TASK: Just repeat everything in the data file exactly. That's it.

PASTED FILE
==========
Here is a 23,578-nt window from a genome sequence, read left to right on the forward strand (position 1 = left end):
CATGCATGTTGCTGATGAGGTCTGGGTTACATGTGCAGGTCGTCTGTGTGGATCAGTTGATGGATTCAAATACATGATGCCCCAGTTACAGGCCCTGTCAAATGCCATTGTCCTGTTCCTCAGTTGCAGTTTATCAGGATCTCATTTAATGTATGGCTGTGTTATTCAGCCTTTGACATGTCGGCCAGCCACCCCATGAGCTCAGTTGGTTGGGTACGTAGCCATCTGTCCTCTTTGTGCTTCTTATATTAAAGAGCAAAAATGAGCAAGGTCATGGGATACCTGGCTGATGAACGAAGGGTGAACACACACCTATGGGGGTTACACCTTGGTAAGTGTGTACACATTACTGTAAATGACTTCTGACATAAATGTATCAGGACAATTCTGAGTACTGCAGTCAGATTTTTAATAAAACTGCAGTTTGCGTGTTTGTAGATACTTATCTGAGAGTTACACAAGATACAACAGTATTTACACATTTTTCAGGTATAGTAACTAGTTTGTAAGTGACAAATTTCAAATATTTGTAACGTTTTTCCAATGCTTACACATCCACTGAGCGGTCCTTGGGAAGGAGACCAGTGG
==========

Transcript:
Here is a 23,578-nt window from a genome sequence, read left to right on the forward strand (position 1 = left end):
CATGCATGTTGCTGATGAGGTCTGGGTTACATGTGCAGGTCGTCTGTGTGGATCAGTTGATGGATTCAAATACATGATGCCCCAGTTACAGGCCCTGTCAAATGCCATTGTCCTGTTCCTCAGTTGCAGTTTATCAGGATCTCATTTAATGTATGGCTGTGTTATTCAGCCTTTGACATGTCGGCCAGCCACCCCATGAGCTCAGTTGGTTGGGTACGTAGCCATCTGTCCTCTTTGTGCTTCTTATATTAAAGAGCAAAAATGAGCAAGGTCATGGGATACCTGGCTGATGAACGAAGGGTGAACACACACCTATGGGGGTTACACCTTGGTAAGTGTGTACACATTACTGTAAATGACTTCTGACATAAATGTATCAGGACAATTCTGAGTACTGCAGTCAGATTTTTAATAAAACTGCAGTTTGCGTGTTTGTAGATACTTATCTGAGAGTTACACAAGATACAACAGTATTTACACATTTTTCAGGTATAGTAACTAGTTTGTAAGTGACAAATTTCAAATATTTGTAACGTTTTTCCAATGCTTACACATCCACTGAGCGGTCCTTGGGAAGGAGACCAGTGG